Remittances grew 3.5% to $3.07B in January
Remittances sent home by Filipinos working abroad grew by 3.5 percent to $3.07 billion in January from $2.97 billion in the same month last year, according to the Bangko Sentral ng Pilipinas (BSP).
This was the slowest growth rate in three months or since the 3.5 percent posted in October 2022, according to preliminary BSP data.
However, the latest readout was faster than the 2.5-percent growth recorded in January 2022.
Of the amount received in January, 90 percent represents cash that overseas Filipino workers (OFW) sent through banks.
This amounted to $2.76 billion, an increase of 3.5 percent from $2.67 billion in the same month last year.
Similarly, the latest print was better than the 2.5-percent growth recorded in January 2022.
The BSP said banks registered in the United States accounted for the highest share of Philippines-bound remittances, followed by those in Singapore, Japan and Saudi Arabia.
“The expansion in cash remittances in January 2023 was due to the growth in receipts from land- and sea-based workers,” the BSP said in a statement.
Inflows from land-based workers rose by 4 percent to $2.19 billion from $2.1 billion.
Also, inflows from sea-based workers increased by 1.8 percent to $580 million from $570 million.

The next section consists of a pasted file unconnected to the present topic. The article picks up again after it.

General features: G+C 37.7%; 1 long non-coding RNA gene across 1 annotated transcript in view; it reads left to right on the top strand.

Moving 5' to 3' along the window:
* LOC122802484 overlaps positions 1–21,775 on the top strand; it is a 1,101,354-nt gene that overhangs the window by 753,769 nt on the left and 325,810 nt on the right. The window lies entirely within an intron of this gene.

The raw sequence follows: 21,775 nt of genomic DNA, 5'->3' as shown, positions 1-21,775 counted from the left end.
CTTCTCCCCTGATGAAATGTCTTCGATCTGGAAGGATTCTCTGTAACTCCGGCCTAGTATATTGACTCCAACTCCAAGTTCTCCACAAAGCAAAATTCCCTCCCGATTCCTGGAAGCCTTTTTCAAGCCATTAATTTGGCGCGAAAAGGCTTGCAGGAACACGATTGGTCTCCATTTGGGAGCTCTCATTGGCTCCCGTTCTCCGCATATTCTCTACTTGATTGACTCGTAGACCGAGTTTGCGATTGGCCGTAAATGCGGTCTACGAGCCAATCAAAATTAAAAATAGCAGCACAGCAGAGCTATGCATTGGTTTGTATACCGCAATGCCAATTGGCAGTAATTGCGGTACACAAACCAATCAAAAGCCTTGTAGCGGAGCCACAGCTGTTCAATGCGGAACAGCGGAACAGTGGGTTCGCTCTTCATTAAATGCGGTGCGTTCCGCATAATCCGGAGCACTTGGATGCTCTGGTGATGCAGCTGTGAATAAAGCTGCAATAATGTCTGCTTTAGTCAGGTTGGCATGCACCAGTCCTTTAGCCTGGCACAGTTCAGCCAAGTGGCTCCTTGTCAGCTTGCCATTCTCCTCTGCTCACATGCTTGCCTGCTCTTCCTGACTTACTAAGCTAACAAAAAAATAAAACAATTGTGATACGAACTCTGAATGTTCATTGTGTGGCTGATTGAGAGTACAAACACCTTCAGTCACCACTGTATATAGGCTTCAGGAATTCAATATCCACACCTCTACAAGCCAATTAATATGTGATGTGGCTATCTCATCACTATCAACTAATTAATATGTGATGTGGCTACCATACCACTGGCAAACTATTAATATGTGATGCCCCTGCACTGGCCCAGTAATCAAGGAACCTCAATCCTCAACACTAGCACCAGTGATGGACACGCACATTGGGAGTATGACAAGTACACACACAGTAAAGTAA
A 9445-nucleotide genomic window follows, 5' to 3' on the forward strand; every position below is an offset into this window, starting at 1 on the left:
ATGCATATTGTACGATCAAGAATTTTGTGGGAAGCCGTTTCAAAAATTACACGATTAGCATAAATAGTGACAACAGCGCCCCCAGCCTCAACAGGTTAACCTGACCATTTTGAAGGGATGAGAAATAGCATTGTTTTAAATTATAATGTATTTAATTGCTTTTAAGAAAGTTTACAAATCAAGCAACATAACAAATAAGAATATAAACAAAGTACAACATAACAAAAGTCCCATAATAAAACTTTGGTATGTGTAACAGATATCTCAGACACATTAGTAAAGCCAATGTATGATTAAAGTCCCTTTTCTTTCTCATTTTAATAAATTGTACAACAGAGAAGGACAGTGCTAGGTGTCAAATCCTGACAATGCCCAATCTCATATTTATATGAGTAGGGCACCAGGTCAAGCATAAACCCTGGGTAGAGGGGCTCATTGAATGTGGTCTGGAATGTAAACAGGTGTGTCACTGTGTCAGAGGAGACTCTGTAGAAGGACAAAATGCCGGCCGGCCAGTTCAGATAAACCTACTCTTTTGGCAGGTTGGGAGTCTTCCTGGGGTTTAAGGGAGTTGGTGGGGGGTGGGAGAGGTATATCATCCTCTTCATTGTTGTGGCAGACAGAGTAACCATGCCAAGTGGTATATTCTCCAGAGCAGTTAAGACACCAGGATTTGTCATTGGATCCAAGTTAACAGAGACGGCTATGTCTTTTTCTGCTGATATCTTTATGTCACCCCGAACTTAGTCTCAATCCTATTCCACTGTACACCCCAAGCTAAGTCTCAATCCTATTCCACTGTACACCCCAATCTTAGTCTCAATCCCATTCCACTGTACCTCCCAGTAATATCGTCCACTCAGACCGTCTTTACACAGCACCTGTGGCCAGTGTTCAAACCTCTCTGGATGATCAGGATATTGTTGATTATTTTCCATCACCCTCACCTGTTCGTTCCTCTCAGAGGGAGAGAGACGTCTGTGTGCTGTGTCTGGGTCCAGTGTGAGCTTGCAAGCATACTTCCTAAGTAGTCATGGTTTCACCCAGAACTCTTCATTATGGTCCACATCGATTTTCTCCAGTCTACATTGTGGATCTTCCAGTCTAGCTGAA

Michael Ricafort, chief economist at Rizal Commercial Banking Corp., said the faster growth of cash remittances in January was a good signal for the Philippine economy.
Ricafort also said the latest monthly intake was still near the record high of $3.159 billion posted in the previous month, December 2022.
Over the past three years amid the COVID-19 pandemic, monthly cash remittances went as low as $2.05 billion in April 2020.
In 2022 alone, the lowest monthly intake was recorded at $2.4 billion in April.
The economist added that while the exchange rate between the Philippines peso and the US dollar has “corrected downward” to 54.80:$1 to 55.00:$1 in January from a record high of 59.00:$1 in September to October last year, the greenback was still commanding more pesos compared to January last year.
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In January 2022, the peso was trading at 50:$1 to 51:$1.
This “somewhat still encouraged the sending and conversion of more OFW remittances to pesos even after the holiday season,” Ricafort said.
He said that at current monthly intakes, OFW remittances are considered a bright spot for the Philippine economy in terms of spurring consumer spending, which accounts for at least three-fourths of the economy.
“The continued year-on-year growth in OFW remittances may be attributed to the relatively higher prices [of goods and services] that may have required the sending of more remittances to cope up with higher prices of goods and services for dependents in the Philippines,” he added.
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